Nicotine e-cigarettes have not been approved by the Therapeutic Goods Administration (TGA), nor by any equivalent foreign medicine regulator, as a proven smoking cessation tool. The TGA is part of the Australian Government Department of Health and is responsible for regulating therapeutic goods including prescription medications, vaccines, sunscreens, vitamins and minerals, medical devices, blood and blood products. The role of the TGA is to ensure products meet an acceptable level of safety and quality.
Nicotine e-cigarettes are an unapproved product, meaning that unlike other forms of nicotine replacement therapy, they have not been assessed by the TGA for safety, quality and efficacy. From the 1st of October 2021, you may be able to access the unapproved product if your GP or healthcare practitioner thinks it might be right for you as part of a plan to quit smoking. As they are unapproved, it is essential that they only be used under medical supervision, and as a last-line smoking cessation aid.
Seeking expert advice
Speaking to your GP or healthcare practitioner about your intention to quit smoking will provide you with the opportunity to discuss the proven and safe options and strategies available to help you quit smoking.
Replacing cigarette smoking with an unapproved product that is inhaled into your lungs, like nicotine e-cigarettes, will present an ongoing risk to your lung health. The human lungs are designed to breath in clean air, not toxins and carcinogenic substances of any type.
People may take up nicotine e-cigarettes because they believe these products are “less damaging” than tobacco cigarettes. However, no formal assessment or regulation of nicotine e-cigarettes has been undertaken by the TGA and therefore they cannot be considered a safe or to have less risk than traditional tobacco cigarettes.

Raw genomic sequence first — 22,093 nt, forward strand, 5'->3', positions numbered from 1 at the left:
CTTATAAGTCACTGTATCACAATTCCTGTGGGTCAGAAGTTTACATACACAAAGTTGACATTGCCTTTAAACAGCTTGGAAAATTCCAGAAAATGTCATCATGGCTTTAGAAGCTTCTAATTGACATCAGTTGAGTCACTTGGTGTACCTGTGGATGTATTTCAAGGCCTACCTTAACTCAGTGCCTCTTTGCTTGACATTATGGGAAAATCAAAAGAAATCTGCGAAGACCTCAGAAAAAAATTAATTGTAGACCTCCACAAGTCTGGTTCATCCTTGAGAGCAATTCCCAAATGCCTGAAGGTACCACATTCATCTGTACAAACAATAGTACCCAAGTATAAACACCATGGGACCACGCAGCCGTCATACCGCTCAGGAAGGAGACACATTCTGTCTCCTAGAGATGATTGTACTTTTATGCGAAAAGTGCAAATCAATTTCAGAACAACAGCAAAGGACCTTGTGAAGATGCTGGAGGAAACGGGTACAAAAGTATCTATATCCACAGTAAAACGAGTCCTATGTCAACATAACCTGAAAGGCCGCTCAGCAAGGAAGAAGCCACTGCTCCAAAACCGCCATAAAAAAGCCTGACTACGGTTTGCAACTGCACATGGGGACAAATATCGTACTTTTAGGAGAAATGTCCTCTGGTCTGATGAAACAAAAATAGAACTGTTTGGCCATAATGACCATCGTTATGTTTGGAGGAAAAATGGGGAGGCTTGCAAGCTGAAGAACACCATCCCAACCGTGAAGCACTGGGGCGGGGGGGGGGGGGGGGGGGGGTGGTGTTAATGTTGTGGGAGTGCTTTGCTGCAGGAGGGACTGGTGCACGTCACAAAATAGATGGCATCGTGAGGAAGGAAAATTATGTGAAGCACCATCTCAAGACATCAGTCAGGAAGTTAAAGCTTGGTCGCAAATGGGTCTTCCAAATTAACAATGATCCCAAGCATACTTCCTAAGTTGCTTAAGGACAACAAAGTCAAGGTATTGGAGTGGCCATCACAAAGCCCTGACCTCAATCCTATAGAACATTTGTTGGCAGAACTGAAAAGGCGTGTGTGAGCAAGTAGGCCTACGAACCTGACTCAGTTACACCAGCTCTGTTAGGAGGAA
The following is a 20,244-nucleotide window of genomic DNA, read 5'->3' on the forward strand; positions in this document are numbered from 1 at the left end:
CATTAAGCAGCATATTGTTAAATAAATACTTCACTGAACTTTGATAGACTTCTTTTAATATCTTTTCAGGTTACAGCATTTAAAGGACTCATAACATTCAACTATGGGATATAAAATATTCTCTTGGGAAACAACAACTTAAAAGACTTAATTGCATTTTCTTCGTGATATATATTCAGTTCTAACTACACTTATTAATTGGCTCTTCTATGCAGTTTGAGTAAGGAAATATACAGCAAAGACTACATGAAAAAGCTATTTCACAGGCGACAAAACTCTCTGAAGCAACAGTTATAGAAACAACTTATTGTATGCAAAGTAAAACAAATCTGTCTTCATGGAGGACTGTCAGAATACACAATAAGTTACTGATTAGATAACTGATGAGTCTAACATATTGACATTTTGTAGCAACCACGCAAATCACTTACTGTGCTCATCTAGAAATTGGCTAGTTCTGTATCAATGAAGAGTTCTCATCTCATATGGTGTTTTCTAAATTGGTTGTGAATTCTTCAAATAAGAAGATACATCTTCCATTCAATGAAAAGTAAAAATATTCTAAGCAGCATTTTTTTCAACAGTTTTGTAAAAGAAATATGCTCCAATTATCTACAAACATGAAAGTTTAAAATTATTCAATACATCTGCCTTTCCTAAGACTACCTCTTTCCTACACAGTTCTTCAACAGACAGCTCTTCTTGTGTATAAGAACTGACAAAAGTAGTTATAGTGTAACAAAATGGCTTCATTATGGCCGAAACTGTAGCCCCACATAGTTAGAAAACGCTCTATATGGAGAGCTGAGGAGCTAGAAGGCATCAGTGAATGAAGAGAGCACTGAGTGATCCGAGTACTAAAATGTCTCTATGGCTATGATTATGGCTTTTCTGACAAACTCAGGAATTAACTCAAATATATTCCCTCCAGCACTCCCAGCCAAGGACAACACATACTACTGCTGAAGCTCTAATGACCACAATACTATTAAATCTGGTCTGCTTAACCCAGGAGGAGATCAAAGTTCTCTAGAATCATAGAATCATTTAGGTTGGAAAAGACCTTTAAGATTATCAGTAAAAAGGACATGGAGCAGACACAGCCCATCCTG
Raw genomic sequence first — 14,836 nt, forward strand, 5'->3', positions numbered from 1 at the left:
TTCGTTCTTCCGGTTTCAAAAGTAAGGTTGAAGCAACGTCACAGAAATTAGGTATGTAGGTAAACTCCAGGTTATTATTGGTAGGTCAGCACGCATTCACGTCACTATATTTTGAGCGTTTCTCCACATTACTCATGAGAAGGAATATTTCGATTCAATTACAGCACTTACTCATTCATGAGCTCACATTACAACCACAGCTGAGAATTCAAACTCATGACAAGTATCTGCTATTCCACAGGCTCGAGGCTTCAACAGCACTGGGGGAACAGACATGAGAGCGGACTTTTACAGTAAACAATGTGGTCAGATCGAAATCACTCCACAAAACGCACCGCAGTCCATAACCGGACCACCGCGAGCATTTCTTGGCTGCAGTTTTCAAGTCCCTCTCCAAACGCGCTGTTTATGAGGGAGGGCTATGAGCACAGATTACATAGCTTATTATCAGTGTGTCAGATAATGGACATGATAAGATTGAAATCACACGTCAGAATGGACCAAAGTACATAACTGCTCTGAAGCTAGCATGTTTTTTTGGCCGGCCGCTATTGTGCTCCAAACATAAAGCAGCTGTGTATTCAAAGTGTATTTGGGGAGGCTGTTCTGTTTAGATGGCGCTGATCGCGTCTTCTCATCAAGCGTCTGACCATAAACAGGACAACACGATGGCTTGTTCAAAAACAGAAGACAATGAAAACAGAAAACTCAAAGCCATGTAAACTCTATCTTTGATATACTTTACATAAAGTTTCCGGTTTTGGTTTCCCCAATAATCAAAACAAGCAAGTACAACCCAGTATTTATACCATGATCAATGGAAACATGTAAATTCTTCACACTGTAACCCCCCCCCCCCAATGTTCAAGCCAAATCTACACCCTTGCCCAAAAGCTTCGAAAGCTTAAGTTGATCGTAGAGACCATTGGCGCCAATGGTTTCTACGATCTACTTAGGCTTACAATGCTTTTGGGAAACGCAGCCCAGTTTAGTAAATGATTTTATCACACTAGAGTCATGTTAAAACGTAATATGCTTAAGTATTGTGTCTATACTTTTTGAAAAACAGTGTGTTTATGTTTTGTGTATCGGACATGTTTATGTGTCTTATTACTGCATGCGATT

The previous ‘safer’ products manufactured since the 1950s by the tobacco industry (i.e. filter, light, low tar cigarettes) have not improved smokers’ health. It also cannot be ignored that nicotine e-cigarettes are primarily manufactured by the tobacco industry.
Proven smoking cessation
If you or someone you know is trying to quit smoking tobacco cigarettes, there are proven, safe and effective methods available to you. Speak to your doctor or a trained Quitline counsellor about strategies to support you on your quit journey including anti-smoking medications and nicotine replacement therapy (sprays, patches, lozenges, chews and gums). Quitting can be tough but seeking support from your healthcare professional will give you the motivation, resources and practical skills you need.
Your GP will discuss with you a range of therapies to assist you to quit. Please note that nicotine e-cigarettes are considered second line therapy by the Royal Australian College of General Practitioners (the peak body for GPs), which means they should be recommended as a last resort when all other therapies have not been successful.